Orange explores purchase of some Bharti Airtel Africa assets, where Indian firm made $4.5bn in 2014

Orange completing plans to create a new "Orange Africa" entity. Africa and the Middle East are core to firm's strategy.

ORANGE SA has explored various acquisitions in Africa including assets owned by Bharti Airtel Ltd., as the French company seeks to bolster its business in the region, according to people familiar with the matter.

France’s largest phone company has held on-and-off again discussions with potential partners as it moves ahead with a plan to group its emerging-market operations into a single unit, the people said. No deal is imminent and there are no formal negotiations underway, the people said, asking not to be identified because the deliberations are private.

Orange is considering a variety of options including takeovers, partnerships and an initial public offering of its African unit, the people said. It has also looked at certain African assets owned by Millicom International Cellular SA, one of the people said.

The Paris-based company plans to complete the creation of “Orange Africa,” a new entity that will combine those operations, in the first half of the year. This could pave the way for deals, the people said.

Under Chief Executive Officer Stephane Richard, the company has sold assets in countries such as Switzerland and sought to grow in emerging markets. Africa and the Middle East, which include some 100 million subscribers in countries from Egypt to Mali, are core to Orange’s strategy, Richard has said.

Merger option?

As European markets saturate, phone-service revenue in Africa and the Middle East is rising as consumers increasingly use smartphones for communications, the Internet and day-to-day business like banking.

One idea that’s been discussed would be merging Orange and Bharti assets in the region, with the French company retaining control of the combined entity, two of the people said. The price and quality of some of the assets remain contentious and Orange is less interested in Bharti’s English-speaking African countries, another person said.

Millicom of Sweden is open to the idea of selling some of its African assets, one of the people said, though they may be less attractive to Orange, another person said. Vodacom Group Ltd., another major player in the region, isn’t currently planning to dispose of any businesses, another person said.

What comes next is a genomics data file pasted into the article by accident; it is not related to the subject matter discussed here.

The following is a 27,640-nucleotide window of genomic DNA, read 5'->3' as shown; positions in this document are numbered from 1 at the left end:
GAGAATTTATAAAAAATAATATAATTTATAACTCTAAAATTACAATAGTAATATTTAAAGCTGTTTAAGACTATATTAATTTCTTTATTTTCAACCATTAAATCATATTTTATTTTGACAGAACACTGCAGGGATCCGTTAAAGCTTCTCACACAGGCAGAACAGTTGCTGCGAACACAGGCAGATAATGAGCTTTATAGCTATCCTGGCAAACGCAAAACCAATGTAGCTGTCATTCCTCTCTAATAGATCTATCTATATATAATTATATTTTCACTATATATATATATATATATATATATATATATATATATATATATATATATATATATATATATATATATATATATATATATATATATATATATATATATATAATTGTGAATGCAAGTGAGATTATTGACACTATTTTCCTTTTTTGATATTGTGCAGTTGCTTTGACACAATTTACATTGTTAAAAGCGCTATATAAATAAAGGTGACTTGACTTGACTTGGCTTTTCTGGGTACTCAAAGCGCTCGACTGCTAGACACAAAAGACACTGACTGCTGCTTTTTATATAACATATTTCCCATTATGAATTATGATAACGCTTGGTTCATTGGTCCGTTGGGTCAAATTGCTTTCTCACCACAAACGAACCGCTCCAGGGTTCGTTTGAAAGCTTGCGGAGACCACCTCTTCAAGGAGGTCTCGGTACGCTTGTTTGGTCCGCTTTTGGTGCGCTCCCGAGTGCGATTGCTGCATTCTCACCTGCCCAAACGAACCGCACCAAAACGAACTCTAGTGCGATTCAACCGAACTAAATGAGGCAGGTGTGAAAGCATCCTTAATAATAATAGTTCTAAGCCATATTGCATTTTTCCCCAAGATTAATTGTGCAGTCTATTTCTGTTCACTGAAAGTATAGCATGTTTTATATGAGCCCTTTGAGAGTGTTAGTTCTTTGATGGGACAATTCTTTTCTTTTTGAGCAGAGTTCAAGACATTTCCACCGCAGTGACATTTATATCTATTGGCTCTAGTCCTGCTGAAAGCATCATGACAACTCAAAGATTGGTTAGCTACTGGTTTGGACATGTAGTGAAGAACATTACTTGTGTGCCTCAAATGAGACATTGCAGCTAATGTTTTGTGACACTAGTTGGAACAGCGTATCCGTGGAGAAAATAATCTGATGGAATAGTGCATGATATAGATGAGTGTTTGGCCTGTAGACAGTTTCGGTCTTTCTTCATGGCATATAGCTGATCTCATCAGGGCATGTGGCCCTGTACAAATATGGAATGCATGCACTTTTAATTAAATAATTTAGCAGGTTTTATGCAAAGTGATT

Orange has said it’s weighing options for its phone assets in Africa and the Middle East—anything from an initial public offering to potential alliances with other operators. Spokesmen for Orange and Millicom declined to comment. Bharti “strongly deny these rumors which are completely baseless,” according to an e-mailed statement.

Africa revenue

Africa and the Middle-East made up about 750 million euros of sales during the third quarter at Orange, or about 8% of the group’s total. Countries like Egypt and Ivory Coast had more than 5 percent growth during the period. Orange is scheduled to announce fourth-quarter earnings February 17.

Bharti’s revenue from its Africa operations was about $4.5 billion in 2014, according to the New Delhi-based company’s financial statements.

Paris-based Orange is among a small group of telecommunications operators that have sought to tap explosive economic growth in sub-Saharan Africa. Vodafone Group Plc operates in Mozambique and Tanzania through Vodacom, while Johannesburg-based MTN Group Ltd. owns carriers in Nigeria and Uganda as well as its home country.

“We’re interested in building a sustainable, longterm African business with the right opportunities,” Millicom’s interim CEO Tim Pennington said in an interview this week. “If the right deals came along, provided we could effectively reinvest our capital, then we would look at all opportunities.”

—With assistance from Christopher Spillane in Johannesburg, Jonathan Browning in Hong Kong, Dinesh Nair in London, Adam Ewing in Stockholm, Bianca Vázquez Toness in New Delhi and George Smith Alexander in Mumbai.

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